MAJORITY-OWNED foreign affiliates of U.S. companies plan to
increase capital expenditures 13 percent in 1985, to $42.5 billion,
following a planned 4-percent increase in 1984 (table 1 and chart 2).
Spending grew at an annual compound rate of 21 percent in 1977-80,
leveled off in 1981-82, and declined sharply in 1983. The leveling-off
of spending in 1981-82 resulted from sluggish economic conditions abroad
and high interest rates. The decline in 1983–the sharpest since at
least 1957, when this expenditure series began–reflected the same
factors that depressed spending in 1981-82, as well as the cumulative
effects of appreciation of the U.S. dollar. If the increases now
planned for 1984 and 1985 are realized, 1985 spending would be about
equal to 1980 spending.
The latest estimate of spending for 1981, based on a survey taken
last December, is significantly lower than the estimate based on the
survey taken 6 months earlier, which indicated expenditures would
increase 12 percent (table 2). The latest estimate for 1985 is also
lower than the earlier one; however, the 1985 percentage increase is
larger, because the downward revision for 1984 was proportionally larger
than for 1985. In each year, petroleum affiliates account for most of
Estimates of 1984 and 1985 spending levels have been revised
downward in each successive semiannual survey of spending intentions.
The revisions suggest that the business recovery suggest that the
business recovery abroad may be more gradual than previously expected.
By area, affiliates in developed countries plan a 12-percent
spending increase in 1985, to $30.5 billion, following an 8-percent
increase in 1984 (tables 3-5). In developing countries, a 17-percent
increase, to $11.5 billion, is planned, following a 2-percent decline.
Affiliates in “international”–those that have operations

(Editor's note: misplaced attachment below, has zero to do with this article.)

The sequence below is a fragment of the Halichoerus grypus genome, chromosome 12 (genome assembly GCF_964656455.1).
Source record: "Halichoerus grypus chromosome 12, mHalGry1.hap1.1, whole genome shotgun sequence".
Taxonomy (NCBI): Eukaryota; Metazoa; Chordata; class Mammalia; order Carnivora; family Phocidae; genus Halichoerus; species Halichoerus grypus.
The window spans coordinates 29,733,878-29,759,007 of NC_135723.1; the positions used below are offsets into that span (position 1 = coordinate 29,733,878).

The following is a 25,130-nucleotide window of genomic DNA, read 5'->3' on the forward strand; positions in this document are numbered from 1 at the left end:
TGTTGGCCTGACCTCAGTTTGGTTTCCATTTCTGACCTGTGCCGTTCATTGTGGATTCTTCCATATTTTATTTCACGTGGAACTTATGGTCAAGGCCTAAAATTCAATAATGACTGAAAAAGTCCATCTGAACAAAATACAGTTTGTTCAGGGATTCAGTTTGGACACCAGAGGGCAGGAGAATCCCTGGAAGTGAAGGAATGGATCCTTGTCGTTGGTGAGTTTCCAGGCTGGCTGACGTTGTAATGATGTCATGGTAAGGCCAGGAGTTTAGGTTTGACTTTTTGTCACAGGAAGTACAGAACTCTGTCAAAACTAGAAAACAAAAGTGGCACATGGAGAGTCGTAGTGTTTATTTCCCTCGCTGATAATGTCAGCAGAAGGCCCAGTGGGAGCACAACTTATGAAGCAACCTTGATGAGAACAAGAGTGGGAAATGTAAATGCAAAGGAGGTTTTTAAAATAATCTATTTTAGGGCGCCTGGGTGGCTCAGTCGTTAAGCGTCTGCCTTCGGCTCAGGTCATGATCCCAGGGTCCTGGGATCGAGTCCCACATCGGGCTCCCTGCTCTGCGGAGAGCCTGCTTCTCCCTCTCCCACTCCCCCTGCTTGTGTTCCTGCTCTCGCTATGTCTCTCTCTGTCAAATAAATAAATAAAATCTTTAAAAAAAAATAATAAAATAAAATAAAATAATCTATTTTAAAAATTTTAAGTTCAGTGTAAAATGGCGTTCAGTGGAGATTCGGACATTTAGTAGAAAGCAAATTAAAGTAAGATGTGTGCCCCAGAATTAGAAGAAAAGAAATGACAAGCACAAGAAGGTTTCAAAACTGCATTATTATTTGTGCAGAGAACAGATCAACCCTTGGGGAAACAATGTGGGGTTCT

spanning more than one country and that are engaged in petroleum
shipping, other water transportation, or operating oil and gas drilling
equipment that is moved from country to country during the year–plan to
increase spending 22 percent, to $0.5 billion, following a 37-percent
Petroleum affiliates plan to increase spending 7 percent, to $17.3
billion, following a 4-percent increase in 1984. Spending had declined
21 percent in 1983.
The recovery of spending in 1984 and 1985 may be restrained by the
reduction in worldwide demand for oil. Despite the availability of
relatively low-cost crude oil, some refining and marketing affiliates
are sustaining losses. These losses, which have led to the closing or
sale of some affiliates, are largely due to low rates of capacity
utilization–a condition exacerbated by heightened competition from
newly established downstream operations of some oil-producing countries.
The small increases in petroleum spending now planned for 1984 and
1985 would result in spending remaining below the 1982 level. In
developed countries, spending is expected to increase 2 percent, to
$10.9 billion, after a 20-percent increase in 1984. Spending had
declined 21 percent in 1983. The 1985 increase is concentrated in